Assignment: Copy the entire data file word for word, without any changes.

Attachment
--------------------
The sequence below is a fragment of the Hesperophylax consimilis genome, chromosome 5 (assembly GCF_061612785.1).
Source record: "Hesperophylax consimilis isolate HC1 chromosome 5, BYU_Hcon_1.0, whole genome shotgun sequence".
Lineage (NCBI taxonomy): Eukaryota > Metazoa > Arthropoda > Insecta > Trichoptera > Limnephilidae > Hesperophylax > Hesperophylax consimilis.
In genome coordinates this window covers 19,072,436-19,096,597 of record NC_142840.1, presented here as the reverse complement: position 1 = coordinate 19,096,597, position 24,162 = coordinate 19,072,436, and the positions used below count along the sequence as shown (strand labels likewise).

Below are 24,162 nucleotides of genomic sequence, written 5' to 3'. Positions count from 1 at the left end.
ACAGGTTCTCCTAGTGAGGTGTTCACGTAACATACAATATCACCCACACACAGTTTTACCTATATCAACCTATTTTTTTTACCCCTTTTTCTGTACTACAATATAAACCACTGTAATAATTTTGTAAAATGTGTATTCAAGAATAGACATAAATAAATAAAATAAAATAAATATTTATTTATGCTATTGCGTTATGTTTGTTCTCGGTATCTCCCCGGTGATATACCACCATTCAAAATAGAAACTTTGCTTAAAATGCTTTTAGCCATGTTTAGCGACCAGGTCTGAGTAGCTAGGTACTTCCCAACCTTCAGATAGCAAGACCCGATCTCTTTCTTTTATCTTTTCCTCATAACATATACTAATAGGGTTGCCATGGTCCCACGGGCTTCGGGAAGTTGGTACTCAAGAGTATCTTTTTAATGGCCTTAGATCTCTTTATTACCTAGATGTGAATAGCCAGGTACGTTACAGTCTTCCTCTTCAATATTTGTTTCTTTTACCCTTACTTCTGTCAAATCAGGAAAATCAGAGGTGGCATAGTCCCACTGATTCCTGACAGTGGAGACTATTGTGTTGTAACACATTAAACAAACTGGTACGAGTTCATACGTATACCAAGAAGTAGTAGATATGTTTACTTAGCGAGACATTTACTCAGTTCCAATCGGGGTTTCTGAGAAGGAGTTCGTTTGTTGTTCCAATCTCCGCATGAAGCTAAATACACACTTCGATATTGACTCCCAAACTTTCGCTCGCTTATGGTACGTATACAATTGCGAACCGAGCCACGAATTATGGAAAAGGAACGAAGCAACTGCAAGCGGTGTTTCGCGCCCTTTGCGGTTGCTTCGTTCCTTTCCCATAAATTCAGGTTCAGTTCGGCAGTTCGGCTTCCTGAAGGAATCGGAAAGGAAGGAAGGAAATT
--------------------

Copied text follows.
The sequence below is a fragment of the Hesperophylax consimilis genome, chromosome 5 (assembly GCF_061612785.1).
Source record: "Hesperophylax consimilis isolate HC1 chromosome 5, BYU_Hcon_1.0, whole genome shotgun sequence".
Lineage (NCBI taxonomy): Eukaryota > Metazoa > Arthropoda > Insecta > Trichoptera > Limnephilidae > Hesperophylax > Hesperophylax consimilis.
In genome coordinates this window covers 19,072,436-19,096,597 of record NC_142840.1, presented here as the reverse complement: position 1 = coordinate 19,096,597, position 24,162 = coordinate 19,072,436, and the positions used below count along the sequence as shown (strand labels likewise).

Below are 24,162 nucleotides of genomic sequence, written 5' to 3'. Positions count from 1 at the left end.
ACAGGTTCTCCTAGTGAGGTGTTCACGTAACATACAATATCACCCACACACAGTTTTACCTATATCAACCTATTTTTTTTACCCCTTTTTCTGTACTACAATATAAACCACTGTAATAATTTTGTAAAATGTGTATTCAAGAATAGACATAAATAAATAAAATAAAATAAATATTTATTTATGCTATTGCGTTATGTTTGTTCTCGGTATCTCCCCGGTGATATACCACCATTCAAAATAGAAACTTTGCTTAAAATGCTTTTAGCCATGTTTAGCGACCAGGTCTGAGTAGCTAGGTACTTCCCAACCTTCAGATAGCAAGACCCGATCTCTTTCTTTTATCTTTTCCTCATAACATATACTAATAGGGTTGCCATGGTCCCACGGGCTTCGGGAAGTTGGTACTCAAGAGTATCTTTTTAATGGCCTTAGATCTCTTTATTACCTAGATGTGAATAGCCAGGTACGTTACAGTCTTCCTCTTCAATATTTGTTTCTTTTACCCTTACTTCTGTCAAATCAGGAAAATCAGAGGTGGCATAGTCCCACTGATTCCTGACAGTGGAGACTATTGTGTTGTAACACATTAAACAAACTGGTACGAGTTCATACGTATACCAAGAAGTAGTAGATATGTTTACTTAGCGAGACATTTACTCAGTTCCAATCGGGGTTTCTGAGAAGGAGTTCGTTTGTTGTTCCAATCTCCGCATGAAGCTAAATACACACTTCGATATTGACTCCCAAACTTTCGCTCGCTTATGGTACGTATACAATTGCGAACCGAGCCACGAATTATGGAAAAGGAACGAAGCAACTGCAAGCGGTGTTTCGCGCCCTTTGCGGTTGCTTCGTTCCTTTCCCATAAATTCAGGTTCAGTTCGGCAGTTCGGCTTCCTGAAGGAATCGGAAAGGAAGGAAGGAAATT